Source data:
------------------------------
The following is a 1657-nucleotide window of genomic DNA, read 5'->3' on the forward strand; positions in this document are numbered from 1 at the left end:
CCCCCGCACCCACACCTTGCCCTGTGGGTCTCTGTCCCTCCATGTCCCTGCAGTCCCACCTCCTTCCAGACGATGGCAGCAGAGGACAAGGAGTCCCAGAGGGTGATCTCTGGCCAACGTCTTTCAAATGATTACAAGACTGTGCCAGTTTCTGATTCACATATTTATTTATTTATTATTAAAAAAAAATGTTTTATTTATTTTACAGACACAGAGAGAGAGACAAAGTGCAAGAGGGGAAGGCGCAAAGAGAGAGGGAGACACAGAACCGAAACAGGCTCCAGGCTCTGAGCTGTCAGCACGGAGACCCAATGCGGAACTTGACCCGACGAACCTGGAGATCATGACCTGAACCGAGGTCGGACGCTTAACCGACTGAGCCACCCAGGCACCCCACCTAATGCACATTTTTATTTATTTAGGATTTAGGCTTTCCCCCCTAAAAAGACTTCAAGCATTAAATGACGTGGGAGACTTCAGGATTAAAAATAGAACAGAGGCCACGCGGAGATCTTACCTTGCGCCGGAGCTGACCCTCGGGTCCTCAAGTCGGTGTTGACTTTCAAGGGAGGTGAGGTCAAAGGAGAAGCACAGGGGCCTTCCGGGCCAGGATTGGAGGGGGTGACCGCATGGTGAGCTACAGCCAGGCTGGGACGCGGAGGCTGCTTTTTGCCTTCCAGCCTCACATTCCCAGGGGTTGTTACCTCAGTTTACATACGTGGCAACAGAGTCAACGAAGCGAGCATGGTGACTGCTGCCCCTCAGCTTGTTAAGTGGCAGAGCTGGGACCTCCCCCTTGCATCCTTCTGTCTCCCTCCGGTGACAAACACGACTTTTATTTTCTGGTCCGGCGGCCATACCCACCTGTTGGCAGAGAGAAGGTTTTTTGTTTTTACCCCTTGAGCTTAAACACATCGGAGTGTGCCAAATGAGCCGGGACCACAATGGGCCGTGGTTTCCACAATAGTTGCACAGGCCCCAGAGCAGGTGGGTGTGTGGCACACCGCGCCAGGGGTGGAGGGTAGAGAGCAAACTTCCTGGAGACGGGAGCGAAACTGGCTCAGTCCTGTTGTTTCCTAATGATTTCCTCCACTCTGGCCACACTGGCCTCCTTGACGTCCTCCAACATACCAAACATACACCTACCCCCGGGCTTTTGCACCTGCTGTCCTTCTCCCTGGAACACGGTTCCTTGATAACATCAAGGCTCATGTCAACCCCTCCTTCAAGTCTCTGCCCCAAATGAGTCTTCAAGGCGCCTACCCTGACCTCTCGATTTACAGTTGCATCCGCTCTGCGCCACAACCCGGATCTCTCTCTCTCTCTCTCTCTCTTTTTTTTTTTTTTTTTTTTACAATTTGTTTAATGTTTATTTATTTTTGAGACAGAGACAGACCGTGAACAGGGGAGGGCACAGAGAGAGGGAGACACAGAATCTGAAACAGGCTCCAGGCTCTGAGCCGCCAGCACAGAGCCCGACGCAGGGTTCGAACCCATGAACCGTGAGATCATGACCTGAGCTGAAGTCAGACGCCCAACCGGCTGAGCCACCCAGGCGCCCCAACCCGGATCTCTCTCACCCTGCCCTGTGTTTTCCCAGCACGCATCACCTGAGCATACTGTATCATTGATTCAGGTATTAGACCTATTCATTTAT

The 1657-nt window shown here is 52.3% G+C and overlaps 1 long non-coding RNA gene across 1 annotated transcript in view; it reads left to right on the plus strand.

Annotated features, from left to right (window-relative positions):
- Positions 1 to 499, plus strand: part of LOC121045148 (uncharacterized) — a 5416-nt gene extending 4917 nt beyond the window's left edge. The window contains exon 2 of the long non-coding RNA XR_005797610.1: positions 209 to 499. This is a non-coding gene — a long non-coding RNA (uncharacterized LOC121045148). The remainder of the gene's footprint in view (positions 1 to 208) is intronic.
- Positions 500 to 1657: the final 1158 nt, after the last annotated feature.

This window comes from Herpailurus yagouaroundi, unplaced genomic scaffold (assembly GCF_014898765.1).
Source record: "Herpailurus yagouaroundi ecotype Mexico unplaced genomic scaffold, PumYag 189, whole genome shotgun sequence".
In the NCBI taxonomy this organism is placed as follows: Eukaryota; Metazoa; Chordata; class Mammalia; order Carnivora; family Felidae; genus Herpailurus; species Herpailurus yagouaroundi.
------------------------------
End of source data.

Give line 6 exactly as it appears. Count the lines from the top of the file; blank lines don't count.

- Positions 500 to 1657: the final 1158 nt, after the last annotated feature.